Observation of the ocean color is of great importance. Phytoplankton being the major contributor to the water color, remote observations of the ocean color allow finding concentration of phytoplankton chlorophyll in water. Nowadays satellite data are the only practically viable way of monitoring spatial and seasonal plankton variations at the water surface level; and they present the most vital information for studying ocean primary productivity, global processes of carbon dioxide consumption and evaluation of the sea ecological condition. This work analyzes accuracy of various atmospheric correction algorithms available in the SeaDAS program complex, and singles out the most appropriate algorithms for processing satellite data of the Gulf of Peter the Great. Light can go in various ways before it reaches the satellite sensor. Thus, radiance intensity (E) measured by an artificial satellite can be presented as E=EA+EM+EÎ ÒÐ, where EA is brightness of the signal dispersed and reflected in the atmosphere; EM - brightness of the signal coming from the sea depth (the useful signal); EOTp — brightness of the signal reflected by the sea surface. Atmospheric correction of radiance is applied for extracting the useful signal from the entire signal. Atmospheric correction accuracy vitally influences the accuracy of water bioparameters calculated by means of satellite information. The SeaDAS program complex is widely used for processing satellite data. It is capable of processing data from various sources, including such satellite radioparameters as SeaWiFS, CZCS, MODIS, etc. The goal of this research lies in comparative analysis of work of various atmospheric correction algorithms available in SeaDAS and singling out the most suitable algorithm for satellite processing of data obtained in the Gulf of Peter the Great.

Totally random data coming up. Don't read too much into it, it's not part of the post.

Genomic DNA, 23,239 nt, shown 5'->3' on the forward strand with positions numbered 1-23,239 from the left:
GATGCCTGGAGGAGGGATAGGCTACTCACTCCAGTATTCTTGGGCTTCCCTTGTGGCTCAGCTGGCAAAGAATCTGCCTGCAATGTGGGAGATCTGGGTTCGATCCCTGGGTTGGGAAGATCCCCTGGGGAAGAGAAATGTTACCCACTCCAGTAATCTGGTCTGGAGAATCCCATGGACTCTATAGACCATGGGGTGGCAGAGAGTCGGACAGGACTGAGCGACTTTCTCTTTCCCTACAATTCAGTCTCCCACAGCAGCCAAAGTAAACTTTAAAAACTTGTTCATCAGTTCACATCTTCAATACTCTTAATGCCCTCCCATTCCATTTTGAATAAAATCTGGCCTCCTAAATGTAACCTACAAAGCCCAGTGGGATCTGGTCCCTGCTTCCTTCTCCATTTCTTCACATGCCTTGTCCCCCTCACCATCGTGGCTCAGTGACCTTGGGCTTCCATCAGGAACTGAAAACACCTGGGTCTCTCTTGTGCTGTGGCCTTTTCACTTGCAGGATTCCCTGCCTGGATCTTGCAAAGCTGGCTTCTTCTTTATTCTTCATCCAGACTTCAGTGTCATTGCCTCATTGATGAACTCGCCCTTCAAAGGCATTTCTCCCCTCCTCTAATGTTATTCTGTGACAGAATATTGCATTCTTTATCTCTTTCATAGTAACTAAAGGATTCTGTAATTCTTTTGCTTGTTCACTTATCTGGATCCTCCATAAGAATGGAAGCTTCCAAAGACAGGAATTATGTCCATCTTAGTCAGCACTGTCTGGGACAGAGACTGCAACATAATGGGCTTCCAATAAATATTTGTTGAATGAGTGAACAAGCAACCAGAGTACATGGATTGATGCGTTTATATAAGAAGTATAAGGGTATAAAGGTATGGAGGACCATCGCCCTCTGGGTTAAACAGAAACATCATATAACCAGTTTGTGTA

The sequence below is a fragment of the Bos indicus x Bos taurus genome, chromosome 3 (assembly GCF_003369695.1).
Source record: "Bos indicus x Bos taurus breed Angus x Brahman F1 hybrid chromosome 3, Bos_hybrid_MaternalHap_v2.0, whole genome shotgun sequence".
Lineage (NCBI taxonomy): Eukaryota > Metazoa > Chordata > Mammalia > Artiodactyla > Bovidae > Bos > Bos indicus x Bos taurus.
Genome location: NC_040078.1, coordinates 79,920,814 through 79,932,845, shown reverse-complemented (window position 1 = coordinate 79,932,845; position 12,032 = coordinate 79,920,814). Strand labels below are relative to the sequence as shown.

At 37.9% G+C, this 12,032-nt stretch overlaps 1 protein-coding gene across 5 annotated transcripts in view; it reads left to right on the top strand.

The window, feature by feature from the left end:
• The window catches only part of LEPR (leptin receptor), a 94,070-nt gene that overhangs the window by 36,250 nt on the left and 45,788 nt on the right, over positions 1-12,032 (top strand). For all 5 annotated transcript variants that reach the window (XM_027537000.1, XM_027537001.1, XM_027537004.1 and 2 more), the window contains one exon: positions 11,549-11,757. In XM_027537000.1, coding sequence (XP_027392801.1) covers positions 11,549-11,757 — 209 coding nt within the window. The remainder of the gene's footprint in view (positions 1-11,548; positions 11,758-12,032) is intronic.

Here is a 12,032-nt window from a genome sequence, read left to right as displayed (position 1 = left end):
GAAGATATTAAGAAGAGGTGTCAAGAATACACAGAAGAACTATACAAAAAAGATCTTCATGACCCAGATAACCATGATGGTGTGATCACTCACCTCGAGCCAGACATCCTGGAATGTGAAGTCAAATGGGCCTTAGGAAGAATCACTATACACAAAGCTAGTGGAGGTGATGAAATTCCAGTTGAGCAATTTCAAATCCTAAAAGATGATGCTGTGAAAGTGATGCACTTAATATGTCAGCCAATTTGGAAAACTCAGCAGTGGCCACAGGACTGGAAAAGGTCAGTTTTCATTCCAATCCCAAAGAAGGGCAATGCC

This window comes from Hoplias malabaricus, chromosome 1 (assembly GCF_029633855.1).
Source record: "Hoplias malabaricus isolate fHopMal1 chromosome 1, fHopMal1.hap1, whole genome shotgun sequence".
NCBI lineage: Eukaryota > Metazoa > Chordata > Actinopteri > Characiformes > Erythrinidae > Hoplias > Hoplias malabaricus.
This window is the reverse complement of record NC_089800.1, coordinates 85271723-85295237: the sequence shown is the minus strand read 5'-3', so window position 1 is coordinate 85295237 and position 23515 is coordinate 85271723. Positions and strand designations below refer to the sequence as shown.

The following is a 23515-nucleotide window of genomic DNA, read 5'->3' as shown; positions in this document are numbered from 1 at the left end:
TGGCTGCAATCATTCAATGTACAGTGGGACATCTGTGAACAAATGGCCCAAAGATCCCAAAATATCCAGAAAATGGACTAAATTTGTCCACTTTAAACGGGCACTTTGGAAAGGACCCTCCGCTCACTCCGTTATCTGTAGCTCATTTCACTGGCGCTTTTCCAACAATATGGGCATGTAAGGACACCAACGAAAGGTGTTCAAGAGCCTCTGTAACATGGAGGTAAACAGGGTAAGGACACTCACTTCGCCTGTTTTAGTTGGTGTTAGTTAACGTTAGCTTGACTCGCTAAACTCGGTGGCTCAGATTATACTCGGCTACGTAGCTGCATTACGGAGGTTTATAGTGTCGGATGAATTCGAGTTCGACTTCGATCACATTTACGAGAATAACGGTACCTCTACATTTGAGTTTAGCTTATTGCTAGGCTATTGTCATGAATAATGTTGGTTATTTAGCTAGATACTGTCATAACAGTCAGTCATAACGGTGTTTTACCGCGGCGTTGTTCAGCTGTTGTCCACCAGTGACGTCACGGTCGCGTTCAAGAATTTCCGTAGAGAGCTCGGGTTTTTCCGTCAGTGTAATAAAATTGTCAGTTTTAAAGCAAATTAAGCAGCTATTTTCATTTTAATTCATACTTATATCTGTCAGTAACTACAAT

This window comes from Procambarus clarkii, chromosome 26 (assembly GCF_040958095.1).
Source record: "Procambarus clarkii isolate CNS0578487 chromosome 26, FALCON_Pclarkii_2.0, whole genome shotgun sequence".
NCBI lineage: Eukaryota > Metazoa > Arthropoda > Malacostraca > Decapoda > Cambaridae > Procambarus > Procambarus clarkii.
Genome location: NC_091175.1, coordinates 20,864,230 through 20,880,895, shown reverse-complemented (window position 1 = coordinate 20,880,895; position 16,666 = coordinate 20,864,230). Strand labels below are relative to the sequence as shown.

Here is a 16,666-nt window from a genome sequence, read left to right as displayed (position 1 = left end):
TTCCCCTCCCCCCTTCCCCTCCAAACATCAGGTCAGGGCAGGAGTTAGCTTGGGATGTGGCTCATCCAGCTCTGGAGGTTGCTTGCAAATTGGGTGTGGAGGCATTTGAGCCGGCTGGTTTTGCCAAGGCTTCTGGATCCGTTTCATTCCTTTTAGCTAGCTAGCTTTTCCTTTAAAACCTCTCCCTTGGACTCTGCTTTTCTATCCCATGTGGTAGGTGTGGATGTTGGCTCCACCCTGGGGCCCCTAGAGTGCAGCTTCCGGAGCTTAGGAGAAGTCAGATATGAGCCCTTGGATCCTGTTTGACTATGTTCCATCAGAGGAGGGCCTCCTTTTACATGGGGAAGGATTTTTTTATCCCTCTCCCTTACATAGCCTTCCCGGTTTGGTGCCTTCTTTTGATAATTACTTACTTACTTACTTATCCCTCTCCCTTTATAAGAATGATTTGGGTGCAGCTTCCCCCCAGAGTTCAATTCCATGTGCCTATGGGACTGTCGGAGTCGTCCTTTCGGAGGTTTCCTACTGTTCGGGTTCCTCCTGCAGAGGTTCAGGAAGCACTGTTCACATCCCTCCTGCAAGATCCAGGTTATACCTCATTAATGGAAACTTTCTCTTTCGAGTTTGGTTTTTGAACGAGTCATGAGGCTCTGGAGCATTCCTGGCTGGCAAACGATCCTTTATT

Document Type: Research Article
Publication date: January 1, 2011
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Atmosphere Aerosol, Phytoplankton and its Influence on Climate Forming in the Pacific Ocean: Measurement New Methods Atmosphere Aerosol, Phytoplankton and its Influence on Climate Forming in the Pacific Ocean: Measurement New Methods is a collection of new articles by young academics, students and PhD students who participated in the 1st International Sailing Conference of Climate Forcing, held on the board the Sailing Training Ship Nadezhda in the Sea of Japan and the Okhtosk Sea in August 2010. The collection presents a vivid overview of current problems in the research fields of atmosphere aerosol, phytoplankton communities, volcanic activities and hydroacoastics in order to investigate climate change's influence on phytoplankton communities. This collection of articles will be of interest to researchers and specialists in the fields of atmosphere and ocean monitoring, and climate forcing.